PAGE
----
How CAT Affects Cycle Times
Hurricanes and CAT events change the claims equation. Time becomes the adversary. Homeowners are literally living out of hotels until their claims are sorted out and restoration work finishes. Large carriers are contending with tens of thousands of claims with angry, frustrated policyholders desperately wanting to return to a sense of normalcy. Urgency goes through the roof and carriers marshal every resource available to them. They send in highly specialized CAT teams. They rally traditional adjusters from across the country. They bring in their tier one and tertiary third party adjusters. They bring in individual contractors. And they bring in ladder assist—not necessarily because the work requires the specialized skills of a so-called ladder assist inspector, but simply because there is so much work to be done in a short period.
New Challenges with New Solutions
It’s not difficult to see why quality and consistency become the exception rather than the rule for CAT. With the traditional approach of manually inspecting roofs after a catastrophe, good people doing their best often must resort to cutting corners and rushing their work for the sake of time. But with the rapid evolution of drone technology, much of this will change. While drones are practically limited to the exterior of a house (we don’t know a safe, reliable solution that can inspect the interior of a house—yet), they’re exceedingly well suited for it. They’re able to get a bird’s-eye view safely and consistently. With our solution, IMGING, we can get complete coverage of a roof and property in about 15 minutes. And IMGING doesn’t cut corners or sacrifice on quality to hold to that time. You get complete coverage in extremely high resolution every time. We can build a complete 3D model of the location, derive measurements, and ultimately give adjusters what they need to make a well-documented estimate to help their policyholders get life back to normal.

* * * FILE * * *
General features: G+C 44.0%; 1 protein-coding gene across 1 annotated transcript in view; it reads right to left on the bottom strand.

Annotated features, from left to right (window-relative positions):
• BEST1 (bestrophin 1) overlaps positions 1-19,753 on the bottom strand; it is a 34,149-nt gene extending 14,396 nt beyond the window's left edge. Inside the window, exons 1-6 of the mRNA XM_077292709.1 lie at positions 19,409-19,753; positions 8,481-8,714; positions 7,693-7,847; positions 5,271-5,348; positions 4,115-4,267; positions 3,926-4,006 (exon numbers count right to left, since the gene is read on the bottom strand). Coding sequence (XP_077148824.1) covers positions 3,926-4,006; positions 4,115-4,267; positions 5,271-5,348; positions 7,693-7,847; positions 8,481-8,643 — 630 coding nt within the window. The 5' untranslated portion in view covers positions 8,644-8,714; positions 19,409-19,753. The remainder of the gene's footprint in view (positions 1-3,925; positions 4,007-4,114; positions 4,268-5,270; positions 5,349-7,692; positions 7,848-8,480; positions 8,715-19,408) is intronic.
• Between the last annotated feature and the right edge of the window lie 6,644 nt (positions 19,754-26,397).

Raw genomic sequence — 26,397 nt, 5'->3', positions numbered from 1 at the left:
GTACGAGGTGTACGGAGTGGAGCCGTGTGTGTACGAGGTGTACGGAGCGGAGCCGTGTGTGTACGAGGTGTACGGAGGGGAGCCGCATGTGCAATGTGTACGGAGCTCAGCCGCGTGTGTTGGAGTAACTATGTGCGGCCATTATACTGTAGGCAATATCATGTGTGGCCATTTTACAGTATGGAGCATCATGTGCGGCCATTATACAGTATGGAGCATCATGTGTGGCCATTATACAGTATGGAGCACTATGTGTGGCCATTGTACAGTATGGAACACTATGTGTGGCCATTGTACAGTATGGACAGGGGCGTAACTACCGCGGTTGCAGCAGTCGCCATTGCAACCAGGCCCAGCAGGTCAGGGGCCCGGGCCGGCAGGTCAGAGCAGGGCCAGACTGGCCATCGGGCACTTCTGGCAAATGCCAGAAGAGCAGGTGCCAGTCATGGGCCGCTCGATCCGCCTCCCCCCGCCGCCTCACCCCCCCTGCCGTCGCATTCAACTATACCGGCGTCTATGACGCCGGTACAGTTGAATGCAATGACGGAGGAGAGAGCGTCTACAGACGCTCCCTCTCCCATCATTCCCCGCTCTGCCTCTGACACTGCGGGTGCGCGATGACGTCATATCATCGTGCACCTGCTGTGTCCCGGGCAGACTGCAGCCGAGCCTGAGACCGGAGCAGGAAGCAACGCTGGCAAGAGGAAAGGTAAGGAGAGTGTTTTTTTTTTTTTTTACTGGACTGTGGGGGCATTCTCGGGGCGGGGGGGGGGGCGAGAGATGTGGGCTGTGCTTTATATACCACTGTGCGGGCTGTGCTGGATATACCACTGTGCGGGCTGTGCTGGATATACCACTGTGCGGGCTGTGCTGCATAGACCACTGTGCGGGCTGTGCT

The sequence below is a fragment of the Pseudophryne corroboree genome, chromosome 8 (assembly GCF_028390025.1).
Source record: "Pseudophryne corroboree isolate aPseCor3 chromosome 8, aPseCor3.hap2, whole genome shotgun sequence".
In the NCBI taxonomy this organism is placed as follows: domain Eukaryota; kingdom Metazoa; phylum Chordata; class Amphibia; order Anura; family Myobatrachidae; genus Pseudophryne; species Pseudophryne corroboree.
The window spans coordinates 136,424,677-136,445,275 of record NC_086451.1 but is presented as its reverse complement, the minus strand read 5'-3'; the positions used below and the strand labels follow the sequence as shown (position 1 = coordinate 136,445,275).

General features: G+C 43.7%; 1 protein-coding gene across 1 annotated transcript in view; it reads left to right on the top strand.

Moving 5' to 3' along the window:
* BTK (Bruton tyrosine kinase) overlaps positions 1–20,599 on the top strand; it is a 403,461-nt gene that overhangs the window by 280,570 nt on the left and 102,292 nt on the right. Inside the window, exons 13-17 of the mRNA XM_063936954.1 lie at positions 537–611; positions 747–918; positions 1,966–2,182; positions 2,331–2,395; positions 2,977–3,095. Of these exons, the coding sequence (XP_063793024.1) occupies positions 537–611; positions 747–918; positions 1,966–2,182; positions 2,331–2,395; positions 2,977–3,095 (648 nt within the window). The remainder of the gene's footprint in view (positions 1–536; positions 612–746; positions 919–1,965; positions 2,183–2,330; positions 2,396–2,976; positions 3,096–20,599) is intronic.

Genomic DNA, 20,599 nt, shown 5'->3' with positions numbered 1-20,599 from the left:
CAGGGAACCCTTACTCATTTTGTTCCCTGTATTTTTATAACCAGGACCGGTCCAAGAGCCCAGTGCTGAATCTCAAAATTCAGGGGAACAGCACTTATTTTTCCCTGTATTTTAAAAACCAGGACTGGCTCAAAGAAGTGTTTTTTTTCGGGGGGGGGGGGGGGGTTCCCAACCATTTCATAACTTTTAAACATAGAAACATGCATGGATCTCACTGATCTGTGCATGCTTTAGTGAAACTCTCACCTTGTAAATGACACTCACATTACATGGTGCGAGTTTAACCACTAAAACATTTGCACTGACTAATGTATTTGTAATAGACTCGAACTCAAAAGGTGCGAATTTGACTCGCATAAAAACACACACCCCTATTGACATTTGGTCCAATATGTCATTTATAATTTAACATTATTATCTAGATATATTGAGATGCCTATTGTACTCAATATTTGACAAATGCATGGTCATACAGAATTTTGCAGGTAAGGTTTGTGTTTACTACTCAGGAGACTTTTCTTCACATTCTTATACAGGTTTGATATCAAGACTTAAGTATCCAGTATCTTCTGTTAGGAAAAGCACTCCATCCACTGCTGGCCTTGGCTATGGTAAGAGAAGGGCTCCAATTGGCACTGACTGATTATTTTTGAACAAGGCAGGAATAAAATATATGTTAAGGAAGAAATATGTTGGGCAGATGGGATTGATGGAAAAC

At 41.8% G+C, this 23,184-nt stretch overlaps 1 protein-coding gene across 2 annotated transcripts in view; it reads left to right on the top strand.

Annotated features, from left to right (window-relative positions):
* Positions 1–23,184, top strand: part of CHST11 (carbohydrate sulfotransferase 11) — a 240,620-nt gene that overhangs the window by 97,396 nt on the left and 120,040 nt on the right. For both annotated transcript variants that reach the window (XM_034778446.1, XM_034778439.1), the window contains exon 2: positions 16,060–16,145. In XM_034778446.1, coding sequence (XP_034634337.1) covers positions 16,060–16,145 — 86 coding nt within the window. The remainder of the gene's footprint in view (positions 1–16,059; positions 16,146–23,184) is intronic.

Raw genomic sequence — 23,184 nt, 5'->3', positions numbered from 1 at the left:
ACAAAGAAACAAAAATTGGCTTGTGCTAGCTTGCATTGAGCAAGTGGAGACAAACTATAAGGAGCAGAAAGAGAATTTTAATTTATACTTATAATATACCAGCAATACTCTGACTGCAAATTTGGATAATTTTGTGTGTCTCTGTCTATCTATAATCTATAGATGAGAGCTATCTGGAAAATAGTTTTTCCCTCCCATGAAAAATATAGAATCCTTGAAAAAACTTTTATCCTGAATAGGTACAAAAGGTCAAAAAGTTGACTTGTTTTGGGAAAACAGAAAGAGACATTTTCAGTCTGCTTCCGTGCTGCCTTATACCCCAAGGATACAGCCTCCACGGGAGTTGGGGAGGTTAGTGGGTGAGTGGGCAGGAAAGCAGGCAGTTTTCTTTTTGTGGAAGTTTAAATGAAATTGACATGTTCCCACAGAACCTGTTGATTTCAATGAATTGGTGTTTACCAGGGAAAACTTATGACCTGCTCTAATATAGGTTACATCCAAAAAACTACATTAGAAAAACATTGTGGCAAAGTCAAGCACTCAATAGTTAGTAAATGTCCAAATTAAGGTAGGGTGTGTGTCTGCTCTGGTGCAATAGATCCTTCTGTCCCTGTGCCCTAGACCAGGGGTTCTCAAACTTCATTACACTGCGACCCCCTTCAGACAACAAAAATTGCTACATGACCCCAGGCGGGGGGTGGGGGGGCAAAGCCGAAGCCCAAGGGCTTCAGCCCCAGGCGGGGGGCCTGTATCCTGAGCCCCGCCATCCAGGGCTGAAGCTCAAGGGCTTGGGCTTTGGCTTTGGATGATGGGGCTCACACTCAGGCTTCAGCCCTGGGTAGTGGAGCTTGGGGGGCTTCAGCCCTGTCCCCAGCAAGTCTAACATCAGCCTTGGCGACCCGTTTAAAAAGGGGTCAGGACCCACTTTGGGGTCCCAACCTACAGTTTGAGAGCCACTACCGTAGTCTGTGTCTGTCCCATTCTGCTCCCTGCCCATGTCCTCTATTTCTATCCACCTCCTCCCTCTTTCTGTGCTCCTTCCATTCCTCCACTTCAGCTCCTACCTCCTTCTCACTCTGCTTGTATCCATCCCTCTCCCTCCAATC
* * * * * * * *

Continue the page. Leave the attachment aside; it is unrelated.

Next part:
Flying for Better Consistency
We flew multiple properties that day—none of them involved a ladder or specialized gear beyond our drones. And with each home we flew I kept coming back to that same question—what are carriers and homeowners getting from a 15 minute ladder assist inspection? I still don’t know the answer, but with IMGING, I know what carriers and homeowners are getting every time: a consistent, thorough and highly-detailed report of the condition of a roof and property. Every time.
Justin is responsible for product vision, sales, and all marketing activities for Loveland Innovations. His passion for technology extends back to his childhood Commodore 64 and the heady days of DOS (when only real geeks even knew about “config.sys” files). He’s spent the last 15 years building, selling and marketing technology products and services across hardware, software and cloud-based solutions. He and his family make prodigious use of Utah’s outdoor recreation opportunities, and he enjoys long-range target shooting.All stories by: Justin Strong